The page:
It’s not unreasonable to expect that when the cash rate is low, many banks and lenders will be able to offer lower than average interest rates to new home buyers and people looking to refinance.

It could also be said, however, that when the cash rate is on the rise, it’s not unreasonable to expect banks to pass on these rises to customers in the form of lending interest rate increases, so the banks themselves can remain profitable for the benefit of their customer base.

How Do Increased Interest Rates Affect Mortgage Repayments?

An overall increase in interest rates from banks can affect mortgage repayments in a number of ways.

Variable rate loans

If a customer has chosen a loan with a variable rate, this means that the interest rate is subject to change at any time. Therefore, a customer with a variable rate loan may be paying an example rate of 2.99% p.a. one month, and then be paying 3.24% p.a. the next month.

This increase in the variable rate will mean an increase in the customer’s minimum monthly repayment as well. Depending on your loan size, this may vary greatly, but in some cases it can be many hundreds of dollars that need to be found each month in order to continue to make repayments.

Reverting to variable after being fixed

In times of record low interest rates, many lending customers will look to take advantage by opting to fix their home loan for a number of years. Fixing your home loan means you lock in an interest rate for an agreed period of time, ensuring you a secured repayment amount until your fixed term ends, protecting you from variable rate rises.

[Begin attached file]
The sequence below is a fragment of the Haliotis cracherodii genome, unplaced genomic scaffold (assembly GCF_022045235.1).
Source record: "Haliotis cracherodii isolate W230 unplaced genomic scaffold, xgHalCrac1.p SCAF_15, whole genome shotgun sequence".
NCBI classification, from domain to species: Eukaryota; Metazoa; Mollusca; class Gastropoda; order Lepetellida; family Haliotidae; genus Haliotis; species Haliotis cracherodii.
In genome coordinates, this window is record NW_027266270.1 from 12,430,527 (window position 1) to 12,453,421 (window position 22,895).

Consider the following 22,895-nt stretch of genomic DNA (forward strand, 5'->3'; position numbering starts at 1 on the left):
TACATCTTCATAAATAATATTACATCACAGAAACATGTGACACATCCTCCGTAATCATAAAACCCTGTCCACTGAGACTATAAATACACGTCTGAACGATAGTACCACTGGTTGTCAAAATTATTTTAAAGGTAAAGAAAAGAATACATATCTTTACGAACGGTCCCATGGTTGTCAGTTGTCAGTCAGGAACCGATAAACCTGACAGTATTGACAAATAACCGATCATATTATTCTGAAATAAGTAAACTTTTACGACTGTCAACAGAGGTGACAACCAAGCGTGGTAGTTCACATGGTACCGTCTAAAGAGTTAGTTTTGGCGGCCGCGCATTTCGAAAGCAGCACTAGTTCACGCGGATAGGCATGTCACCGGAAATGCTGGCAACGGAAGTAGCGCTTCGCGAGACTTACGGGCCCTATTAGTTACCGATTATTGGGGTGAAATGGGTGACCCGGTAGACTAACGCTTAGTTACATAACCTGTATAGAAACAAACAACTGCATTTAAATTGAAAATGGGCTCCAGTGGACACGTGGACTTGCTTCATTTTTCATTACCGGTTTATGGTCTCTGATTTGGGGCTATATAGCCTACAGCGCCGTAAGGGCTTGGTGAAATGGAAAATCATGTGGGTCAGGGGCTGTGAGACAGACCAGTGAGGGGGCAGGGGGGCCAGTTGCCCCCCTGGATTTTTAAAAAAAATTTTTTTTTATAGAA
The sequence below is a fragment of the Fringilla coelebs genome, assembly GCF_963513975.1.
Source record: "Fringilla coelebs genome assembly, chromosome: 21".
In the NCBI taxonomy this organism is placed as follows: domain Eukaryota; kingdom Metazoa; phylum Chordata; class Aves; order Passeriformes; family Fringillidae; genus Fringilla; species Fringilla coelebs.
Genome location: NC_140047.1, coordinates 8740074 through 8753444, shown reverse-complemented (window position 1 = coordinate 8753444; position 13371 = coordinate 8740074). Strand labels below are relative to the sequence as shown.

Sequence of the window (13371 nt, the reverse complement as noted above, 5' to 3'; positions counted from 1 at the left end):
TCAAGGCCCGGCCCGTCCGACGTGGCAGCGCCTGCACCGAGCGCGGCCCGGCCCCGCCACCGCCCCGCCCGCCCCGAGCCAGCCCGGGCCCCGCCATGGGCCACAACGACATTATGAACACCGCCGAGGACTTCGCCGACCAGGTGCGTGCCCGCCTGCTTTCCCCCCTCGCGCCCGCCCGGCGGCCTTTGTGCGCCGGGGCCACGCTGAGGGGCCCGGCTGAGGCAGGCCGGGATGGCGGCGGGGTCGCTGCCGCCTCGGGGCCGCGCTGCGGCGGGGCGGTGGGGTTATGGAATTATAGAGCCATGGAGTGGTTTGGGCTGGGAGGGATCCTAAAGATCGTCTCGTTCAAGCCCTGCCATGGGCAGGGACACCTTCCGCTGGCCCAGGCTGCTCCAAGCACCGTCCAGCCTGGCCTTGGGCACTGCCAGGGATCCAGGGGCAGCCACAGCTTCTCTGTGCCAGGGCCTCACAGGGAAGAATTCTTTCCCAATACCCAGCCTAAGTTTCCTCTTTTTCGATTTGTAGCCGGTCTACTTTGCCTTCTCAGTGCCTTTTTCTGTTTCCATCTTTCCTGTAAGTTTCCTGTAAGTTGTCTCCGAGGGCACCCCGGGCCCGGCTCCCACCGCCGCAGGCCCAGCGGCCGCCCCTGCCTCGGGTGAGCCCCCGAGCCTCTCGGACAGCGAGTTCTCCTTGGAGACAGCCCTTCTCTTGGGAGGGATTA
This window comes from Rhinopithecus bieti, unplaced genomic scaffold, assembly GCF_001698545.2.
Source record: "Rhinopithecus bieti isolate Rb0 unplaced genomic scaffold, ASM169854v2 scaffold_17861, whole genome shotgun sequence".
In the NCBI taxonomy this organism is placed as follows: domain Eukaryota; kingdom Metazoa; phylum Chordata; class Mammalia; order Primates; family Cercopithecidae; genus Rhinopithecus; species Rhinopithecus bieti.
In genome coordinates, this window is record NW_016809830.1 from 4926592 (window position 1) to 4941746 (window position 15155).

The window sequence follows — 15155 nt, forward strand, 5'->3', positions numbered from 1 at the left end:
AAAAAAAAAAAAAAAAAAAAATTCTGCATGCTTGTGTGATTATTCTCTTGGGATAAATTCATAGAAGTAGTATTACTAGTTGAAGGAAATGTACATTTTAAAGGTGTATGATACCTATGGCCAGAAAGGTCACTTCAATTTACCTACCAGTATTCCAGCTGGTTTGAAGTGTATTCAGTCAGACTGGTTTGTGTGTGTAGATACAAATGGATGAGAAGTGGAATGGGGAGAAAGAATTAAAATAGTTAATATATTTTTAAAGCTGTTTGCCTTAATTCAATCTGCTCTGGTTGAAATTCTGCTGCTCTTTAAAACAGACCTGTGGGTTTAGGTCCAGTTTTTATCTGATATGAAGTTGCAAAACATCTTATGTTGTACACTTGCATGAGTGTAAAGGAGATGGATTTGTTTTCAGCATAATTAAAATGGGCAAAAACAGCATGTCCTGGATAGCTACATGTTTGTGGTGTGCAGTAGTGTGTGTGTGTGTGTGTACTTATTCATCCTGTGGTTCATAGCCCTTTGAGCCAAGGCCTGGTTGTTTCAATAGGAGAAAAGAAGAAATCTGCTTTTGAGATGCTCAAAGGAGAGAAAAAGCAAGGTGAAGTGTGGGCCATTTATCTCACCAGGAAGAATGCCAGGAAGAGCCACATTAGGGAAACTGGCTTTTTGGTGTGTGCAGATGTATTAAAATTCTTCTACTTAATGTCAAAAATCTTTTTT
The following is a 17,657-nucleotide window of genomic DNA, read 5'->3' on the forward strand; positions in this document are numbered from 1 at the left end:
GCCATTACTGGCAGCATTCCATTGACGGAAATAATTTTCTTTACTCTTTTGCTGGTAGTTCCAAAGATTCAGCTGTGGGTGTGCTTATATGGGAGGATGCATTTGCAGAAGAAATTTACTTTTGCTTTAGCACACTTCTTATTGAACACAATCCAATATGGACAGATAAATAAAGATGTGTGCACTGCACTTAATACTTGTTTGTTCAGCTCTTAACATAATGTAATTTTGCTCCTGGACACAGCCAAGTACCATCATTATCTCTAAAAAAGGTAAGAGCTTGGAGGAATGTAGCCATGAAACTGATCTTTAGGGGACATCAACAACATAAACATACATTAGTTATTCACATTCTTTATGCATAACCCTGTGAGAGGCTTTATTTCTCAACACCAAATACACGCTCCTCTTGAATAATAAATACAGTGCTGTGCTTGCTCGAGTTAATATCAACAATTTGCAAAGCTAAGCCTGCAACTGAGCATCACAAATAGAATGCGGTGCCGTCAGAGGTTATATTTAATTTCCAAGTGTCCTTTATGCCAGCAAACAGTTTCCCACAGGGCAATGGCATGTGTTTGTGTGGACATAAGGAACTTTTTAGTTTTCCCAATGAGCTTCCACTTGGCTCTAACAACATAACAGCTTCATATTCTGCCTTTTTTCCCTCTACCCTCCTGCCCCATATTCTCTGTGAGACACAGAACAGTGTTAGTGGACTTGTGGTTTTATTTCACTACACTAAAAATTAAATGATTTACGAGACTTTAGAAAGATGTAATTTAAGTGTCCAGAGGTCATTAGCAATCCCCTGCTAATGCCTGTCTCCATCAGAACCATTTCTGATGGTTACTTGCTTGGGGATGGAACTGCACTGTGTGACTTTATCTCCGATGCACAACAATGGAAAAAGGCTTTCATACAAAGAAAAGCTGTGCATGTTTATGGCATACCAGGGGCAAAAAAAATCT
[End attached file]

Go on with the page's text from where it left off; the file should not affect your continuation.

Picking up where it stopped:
What we’ll be seeing soon is the completion of many borrower’s fixed terms, and as a result of recent increases in bank interest rates, these customers will revert to a variable rate which will be higher than the fixed rate they had previously been on.

Again, this will result in increased minimum monthly repayment amounts, meaning individuals and families will have to find ways to come up with extra money in order to continue making repayments.

All this is taking place in an environment where inflation and cost of living pressures are on the rise.

How can I Avoid Defaulting on my Mortgage?

No-one intends to default on their mortgage – it’s probably every home owner’s nightmare come true.

However, there are some things we can do to shield ourselves against the risk of home loan default.


If your home loan rate is putting strain on your budget, don’t forget to shop around. While, on the whole, bank lending interest rates are on the rise, it’s still a competitive market. Find a rate that will ease the pressure and a loan that offers features and flexibility to suit your needs.

Offset Accounts

If your home loan offers an offset account option, you should consider putting this to use. Remember, any savings you park in an offset account get subtracted from your total loan amount owing when your bank is calculating how much interest you have to repay.

Lowering LVR

By lowering your loan-to-value-ratio (LVR), we simply mean paying down more of your loan principal than your bank or lender requires. We often call it ‘getting ahead’ on your home loan. By doing this, you not only make extra funds available to you when needed (if your loan offers redraw), you essentially buy yourself time if your regular income stream is disrupted and you’d be otherwise unable to make regular loan repayments.

As we’ve seen, the cash rate of the RBA and its relationship with bank lending interest rates is not as clear cut as people sometimes make out.